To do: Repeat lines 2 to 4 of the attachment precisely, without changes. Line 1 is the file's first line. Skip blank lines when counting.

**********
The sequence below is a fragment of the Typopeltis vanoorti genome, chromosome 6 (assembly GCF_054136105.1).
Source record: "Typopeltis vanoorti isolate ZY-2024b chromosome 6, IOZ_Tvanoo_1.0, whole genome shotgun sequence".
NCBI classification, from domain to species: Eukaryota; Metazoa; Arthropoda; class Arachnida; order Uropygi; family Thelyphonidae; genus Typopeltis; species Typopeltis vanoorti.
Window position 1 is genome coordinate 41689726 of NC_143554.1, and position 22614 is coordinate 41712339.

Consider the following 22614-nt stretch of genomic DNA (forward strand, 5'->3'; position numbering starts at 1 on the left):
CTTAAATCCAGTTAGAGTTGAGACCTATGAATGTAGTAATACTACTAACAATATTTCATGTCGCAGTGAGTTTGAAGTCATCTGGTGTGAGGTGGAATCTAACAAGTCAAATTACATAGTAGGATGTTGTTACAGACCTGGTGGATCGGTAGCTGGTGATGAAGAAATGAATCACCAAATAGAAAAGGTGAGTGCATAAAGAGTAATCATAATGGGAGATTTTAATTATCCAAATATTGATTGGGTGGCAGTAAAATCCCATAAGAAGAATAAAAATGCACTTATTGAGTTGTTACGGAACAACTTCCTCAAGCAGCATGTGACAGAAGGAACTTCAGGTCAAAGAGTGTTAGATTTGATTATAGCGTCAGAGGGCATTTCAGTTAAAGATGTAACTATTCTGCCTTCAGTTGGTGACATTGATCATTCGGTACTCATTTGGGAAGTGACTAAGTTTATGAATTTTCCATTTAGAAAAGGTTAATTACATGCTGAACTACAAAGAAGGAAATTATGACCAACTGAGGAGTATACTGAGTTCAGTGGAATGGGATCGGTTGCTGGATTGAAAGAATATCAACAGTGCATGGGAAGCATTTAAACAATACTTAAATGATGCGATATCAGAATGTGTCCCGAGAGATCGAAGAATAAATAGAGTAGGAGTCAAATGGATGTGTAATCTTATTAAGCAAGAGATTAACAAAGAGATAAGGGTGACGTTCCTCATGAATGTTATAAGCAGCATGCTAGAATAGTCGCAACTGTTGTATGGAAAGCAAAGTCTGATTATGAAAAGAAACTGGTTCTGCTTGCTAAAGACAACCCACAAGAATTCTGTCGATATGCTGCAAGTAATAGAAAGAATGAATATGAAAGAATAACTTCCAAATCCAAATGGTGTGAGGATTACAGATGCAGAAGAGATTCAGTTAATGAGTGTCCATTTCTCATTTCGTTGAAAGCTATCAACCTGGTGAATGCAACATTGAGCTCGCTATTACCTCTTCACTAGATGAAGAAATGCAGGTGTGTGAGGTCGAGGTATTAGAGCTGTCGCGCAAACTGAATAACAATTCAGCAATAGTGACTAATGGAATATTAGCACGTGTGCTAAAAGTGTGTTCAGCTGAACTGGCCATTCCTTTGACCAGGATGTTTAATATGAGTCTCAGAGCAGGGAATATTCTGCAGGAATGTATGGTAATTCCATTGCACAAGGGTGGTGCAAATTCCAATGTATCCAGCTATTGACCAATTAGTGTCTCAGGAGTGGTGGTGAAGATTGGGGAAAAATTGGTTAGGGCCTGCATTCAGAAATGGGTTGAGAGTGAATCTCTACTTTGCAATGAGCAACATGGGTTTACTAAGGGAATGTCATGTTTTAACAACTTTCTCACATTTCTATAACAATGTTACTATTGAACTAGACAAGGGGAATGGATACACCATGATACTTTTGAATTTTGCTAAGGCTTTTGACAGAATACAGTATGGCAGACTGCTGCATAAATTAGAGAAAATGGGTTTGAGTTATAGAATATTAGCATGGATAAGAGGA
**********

Source record: "Typopeltis vanoorti isolate ZY-2024b chromosome 6, IOZ_Tvanoo_1.0, whole genome shotgun sequence".
NCBI classification, from domain to species: Eukaryota; Metazoa; Arthropoda; class Arachnida; order Uropygi; family Thelyphonidae; genus Typopeltis; species Typopeltis vanoorti.
Window position 1 is genome coordinate 41689726 of NC_143554.1, and position 22614 is coordinate 41712339.